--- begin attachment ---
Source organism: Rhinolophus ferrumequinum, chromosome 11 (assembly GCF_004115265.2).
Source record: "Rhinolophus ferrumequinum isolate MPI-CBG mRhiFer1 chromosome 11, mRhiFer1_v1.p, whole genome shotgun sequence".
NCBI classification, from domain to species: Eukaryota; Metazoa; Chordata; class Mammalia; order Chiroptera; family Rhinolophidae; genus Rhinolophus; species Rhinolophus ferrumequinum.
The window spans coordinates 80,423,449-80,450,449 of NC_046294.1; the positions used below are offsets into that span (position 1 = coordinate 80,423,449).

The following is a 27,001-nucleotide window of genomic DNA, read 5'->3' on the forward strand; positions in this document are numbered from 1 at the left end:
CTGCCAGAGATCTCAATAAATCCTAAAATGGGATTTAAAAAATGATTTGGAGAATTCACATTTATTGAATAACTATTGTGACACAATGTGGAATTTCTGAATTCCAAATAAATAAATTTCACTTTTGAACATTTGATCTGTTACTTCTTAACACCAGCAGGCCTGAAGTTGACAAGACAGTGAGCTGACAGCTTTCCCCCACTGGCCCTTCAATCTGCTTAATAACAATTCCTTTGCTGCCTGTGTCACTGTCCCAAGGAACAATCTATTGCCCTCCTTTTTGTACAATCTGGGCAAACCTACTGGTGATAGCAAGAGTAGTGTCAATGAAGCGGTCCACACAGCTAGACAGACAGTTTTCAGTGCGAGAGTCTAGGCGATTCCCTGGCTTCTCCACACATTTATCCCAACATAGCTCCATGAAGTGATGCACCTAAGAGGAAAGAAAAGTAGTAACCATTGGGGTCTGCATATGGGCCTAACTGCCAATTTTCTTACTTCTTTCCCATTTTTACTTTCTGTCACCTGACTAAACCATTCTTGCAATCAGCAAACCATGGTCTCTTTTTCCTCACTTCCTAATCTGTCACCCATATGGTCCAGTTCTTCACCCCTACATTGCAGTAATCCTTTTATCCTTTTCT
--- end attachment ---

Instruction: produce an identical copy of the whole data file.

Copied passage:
Source organism: Rhinolophus ferrumequinum, chromosome 11 (assembly GCF_004115265.2).
Source record: "Rhinolophus ferrumequinum isolate MPI-CBG mRhiFer1 chromosome 11, mRhiFer1_v1.p, whole genome shotgun sequence".
NCBI classification, from domain to species: Eukaryota; Metazoa; Chordata; class Mammalia; order Chiroptera; family Rhinolophidae; genus Rhinolophus; species Rhinolophus ferrumequinum.
The window spans coordinates 80,423,449-80,450,449 of NC_046294.1; the positions used below are offsets into that span (position 1 = coordinate 80,423,449).

The following is a 27,001-nucleotide window of genomic DNA, read 5'->3' on the forward strand; positions in this document are numbered from 1 at the left end:
CTGCCAGAGATCTCAATAAATCCTAAAATGGGATTTAAAAAATGATTTGGAGAATTCACATTTATTGAATAACTATTGTGACACAATGTGGAATTTCTGAATTCCAAATAAATAAATTTCACTTTTGAACATTTGATCTGTTACTTCTTAACACCAGCAGGCCTGAAGTTGACAAGACAGTGAGCTGACAGCTTTCCCCCACTGGCCCTTCAATCTGCTTAATAACAATTCCTTTGCTGCCTGTGTCACTGTCCCAAGGAACAATCTATTGCCCTCCTTTTTGTACAATCTGGGCAAACCTACTGGTGATAGCAAGAGTAGTGTCAATGAAGCGGTCCACACAGCTAGACAGACAGTTTTCAGTGCGAGAGTCTAGGCGATTCCCTGGCTTCTCCACACATTTATCCCAACATAGCTCCATGAAGTGATGCACCTAAGAGGAAAGAAAAGTAGTAACCATTGGGGTCTGCATATGGGCCTAACTGCCAATTTTCTTACTTCTTTCCCATTTTTACTTTCTGTCACCTGACTAAACCATTCTTGCAATCAGCAAACCATGGTCTCTTTTTCCTCACTTCCTAATCTGTCACCCATATGGTCCAGTTCTTCACCCCTACATTGCAGTAATCCTTTTATCCTTTTCT